- Entertainment and Media
A Review of Perkostylz's 'Africa'
Here is one among a long list of songs sung about ‘Africa’. Perkostylz? Not a popular name. True. I felt the same way too but maybe because I am a music critic. Maybe it is because I go out of my way sniffing around for good music like a bounty hunter. There may be so many ‘maybe’s’ but I came by this track, and listened in. And I liked it. I will talk about it, and because it is best to narrate a story or event from the very beginning, I will start talking about the song, ‘Africa’, from its intro.
It starts off instrumentally, and then a most remarkable vocal seamlessly catches up.
It starts off instrumentally, and then a most remarkable vocal seamlessly catches up. I qualified the vocal as remarkable because that’s exactly what it is. Do you recall T-Pain’s unique vocals? It’s something like it. Oh no. Pardon me, I believe it to be much closer in resemblance to the back-up vocals of Akon’s ‘Lonely’. You still remember that vocals tweaked digitally to sound childlike? That’s exactly what I’m trying to describe to you in Perkostylz’s ‘Africa’. It stirs something within the listener just as it did within me.
Still on the intro, I consider it suitable and necessary, moreso as it builds well into the song proper.
Also noteworthy is the instrumental accompaniment of the song. I like it. Really complementary to every other component. You clearly recognize the Reggae rhythm with the drumbeat and bass guitar giving their rich characteristic flavor to the tasteful mix. Those two instruments were quite experimental in the sound arrangement, and it they were successfully applied so as far as musical delivery goes.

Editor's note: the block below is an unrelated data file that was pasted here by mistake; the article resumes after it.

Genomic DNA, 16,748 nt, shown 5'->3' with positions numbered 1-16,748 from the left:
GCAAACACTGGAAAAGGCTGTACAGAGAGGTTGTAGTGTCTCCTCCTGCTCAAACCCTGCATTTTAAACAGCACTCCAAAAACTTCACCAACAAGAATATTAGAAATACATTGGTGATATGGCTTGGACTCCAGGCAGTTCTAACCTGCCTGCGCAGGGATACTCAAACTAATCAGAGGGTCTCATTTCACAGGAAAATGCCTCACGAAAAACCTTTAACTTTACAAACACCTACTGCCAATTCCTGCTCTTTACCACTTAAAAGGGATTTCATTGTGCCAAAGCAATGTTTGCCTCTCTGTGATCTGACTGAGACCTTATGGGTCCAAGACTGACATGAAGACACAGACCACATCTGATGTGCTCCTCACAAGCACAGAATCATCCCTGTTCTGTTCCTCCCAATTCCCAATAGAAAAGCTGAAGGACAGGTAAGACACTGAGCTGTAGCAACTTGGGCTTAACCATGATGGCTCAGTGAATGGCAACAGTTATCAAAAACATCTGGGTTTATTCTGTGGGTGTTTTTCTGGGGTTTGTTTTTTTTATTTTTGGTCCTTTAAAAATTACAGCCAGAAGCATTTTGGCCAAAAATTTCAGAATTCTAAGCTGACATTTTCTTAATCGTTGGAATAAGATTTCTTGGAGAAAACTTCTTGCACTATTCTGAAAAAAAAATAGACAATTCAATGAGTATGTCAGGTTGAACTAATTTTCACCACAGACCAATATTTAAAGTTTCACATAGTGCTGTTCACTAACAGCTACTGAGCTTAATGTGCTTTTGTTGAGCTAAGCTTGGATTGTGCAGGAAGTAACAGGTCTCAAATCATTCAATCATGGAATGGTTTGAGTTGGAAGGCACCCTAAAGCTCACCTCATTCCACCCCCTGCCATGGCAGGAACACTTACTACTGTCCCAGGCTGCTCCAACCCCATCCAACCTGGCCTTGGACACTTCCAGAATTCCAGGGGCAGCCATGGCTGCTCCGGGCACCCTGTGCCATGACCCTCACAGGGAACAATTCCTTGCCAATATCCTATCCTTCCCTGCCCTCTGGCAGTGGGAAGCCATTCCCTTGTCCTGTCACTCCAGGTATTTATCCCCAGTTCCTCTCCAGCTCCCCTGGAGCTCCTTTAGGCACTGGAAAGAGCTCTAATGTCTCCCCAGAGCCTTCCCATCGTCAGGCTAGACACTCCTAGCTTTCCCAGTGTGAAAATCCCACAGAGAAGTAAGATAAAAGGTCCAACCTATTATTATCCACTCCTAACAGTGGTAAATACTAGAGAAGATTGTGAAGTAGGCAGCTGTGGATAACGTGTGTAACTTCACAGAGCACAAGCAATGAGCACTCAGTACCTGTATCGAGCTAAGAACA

Vocally, Perkostylz scores way above average. Tonal, honest, and rich, you can get the feeling of the song conveyed in his vocals. His lyrics sound original and even though they are not delivered in English, you cannot help but tap into their essence.
Vocally, Perkostylz scores way above average. Tonal, honest, and rich, you can get the feeling of the song conveyed in his vocals. His lyrics sound original and even though they are not delivered in English, you cannot help but tap into their essence. It might sound illogical considering that I do not understand a word of the indigenous African language in which ‘Africa’ is delivered, but we are talking about music being food for the soul and not the ears. There is no doubting that the song’s lyrics are offered in praise and admonition to the African continent and her component countries.
Varying the instrumental and vocal tempo of the song at certain stages is a right move which many artists and composers have long caught up on. It's still a valid artistic touch as it checks against disinterest on the part of the listener. And 'Africa' has just that touch.
I love the back-up vocals. It's most complementary, much like sugar to milk.
'Africa' is lyrically pan-African, and instrumentally Reggae. Perkostylz achieved both a cultural and artistic success with this track. I'll recommend it any day for recreation of any lover of contemporary Africa.